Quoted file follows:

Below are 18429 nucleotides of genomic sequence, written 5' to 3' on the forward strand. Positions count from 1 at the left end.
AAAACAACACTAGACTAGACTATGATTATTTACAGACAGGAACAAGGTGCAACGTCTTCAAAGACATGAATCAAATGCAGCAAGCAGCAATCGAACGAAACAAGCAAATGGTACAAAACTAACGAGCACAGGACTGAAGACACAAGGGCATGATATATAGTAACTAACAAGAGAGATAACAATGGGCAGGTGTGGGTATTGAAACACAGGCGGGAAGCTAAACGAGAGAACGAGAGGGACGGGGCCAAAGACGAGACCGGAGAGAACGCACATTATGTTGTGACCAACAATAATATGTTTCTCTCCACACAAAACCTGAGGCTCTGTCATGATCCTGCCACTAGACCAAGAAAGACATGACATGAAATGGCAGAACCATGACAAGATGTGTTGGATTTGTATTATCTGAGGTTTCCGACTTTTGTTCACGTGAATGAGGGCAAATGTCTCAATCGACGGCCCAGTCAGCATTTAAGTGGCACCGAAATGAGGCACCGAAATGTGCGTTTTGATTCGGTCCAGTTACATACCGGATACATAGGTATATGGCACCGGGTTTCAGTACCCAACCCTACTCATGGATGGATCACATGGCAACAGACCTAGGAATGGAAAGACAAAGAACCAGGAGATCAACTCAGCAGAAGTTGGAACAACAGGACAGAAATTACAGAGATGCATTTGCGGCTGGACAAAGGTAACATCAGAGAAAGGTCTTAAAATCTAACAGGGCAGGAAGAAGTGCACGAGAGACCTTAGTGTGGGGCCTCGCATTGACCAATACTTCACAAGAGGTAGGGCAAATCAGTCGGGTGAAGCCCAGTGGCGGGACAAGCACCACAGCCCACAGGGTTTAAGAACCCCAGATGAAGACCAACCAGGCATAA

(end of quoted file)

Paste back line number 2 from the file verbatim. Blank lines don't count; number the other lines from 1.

AAAACAACACTAGACTAGACTATGATTATTTACAGACAGGAACAAGGTGCAACGTCTTCAAAGACATGAATCAAATGCAGCAAGCAGCAATCGAACGAAACAAGCAAATGGTACAAAACTAACGAGCACAGGACTGAAGACACAAGGGCATGATATATAGTAACTAACAAGAGAGATAACAATGGGCAGGTGTGGGTATTGAAACACAGGCGGGAAGCTAAACGAGAGAACGAGAGGGACGGGGCCAAAGACGAGACCGGAGAGAACGCACATTATGTTGTGACCAACAATAATATGTTTCTCTCCACACAAAACCTGAGGCTCTGTCATGATCCTGCCACTAGACCAAGAAAGACATGACATGAAATGGCAGAACCATGACAAGATGTGTTGGATTTGTATTATCTGAGGTTTCCGACTTTTGTTCACGTGAATGAGGGCAAATGTCTCAATCGACGGCCCAGTCAGCATTTAAGTGGCACCGAAATGAGGCACCGAAATGTGCGTTTTGATTCGGTCCAGTTACATACCGGATACATAGGTATATGGCACCGGGTTTCAGTACCCAACCCTACTCATGGATGGATCACATGGCAACAGACCTAGGAATGGAAAGACAAAGAACCAGGAGATCAACTCAGCAGAAGTTGGAACAACAGGACAGAAATTACAGAGATGCATTTGCGGCTGGACAAAGGTAACATCAGAGAAAGGTCTTAAAATCTAACAGGGCAGGAAGAAGTGCACGAGAGACCTTAGTGTGGGGCCTCGCATTGACCAATACTTCACAAGAGGTAGGGCAAATCAGTCGGGTGAAGCCCAGTGGCGGGACAAGCACCACAGCCCACAGGGTTTAAGAACCCCAGATGAAGACCAACCAGGCATAA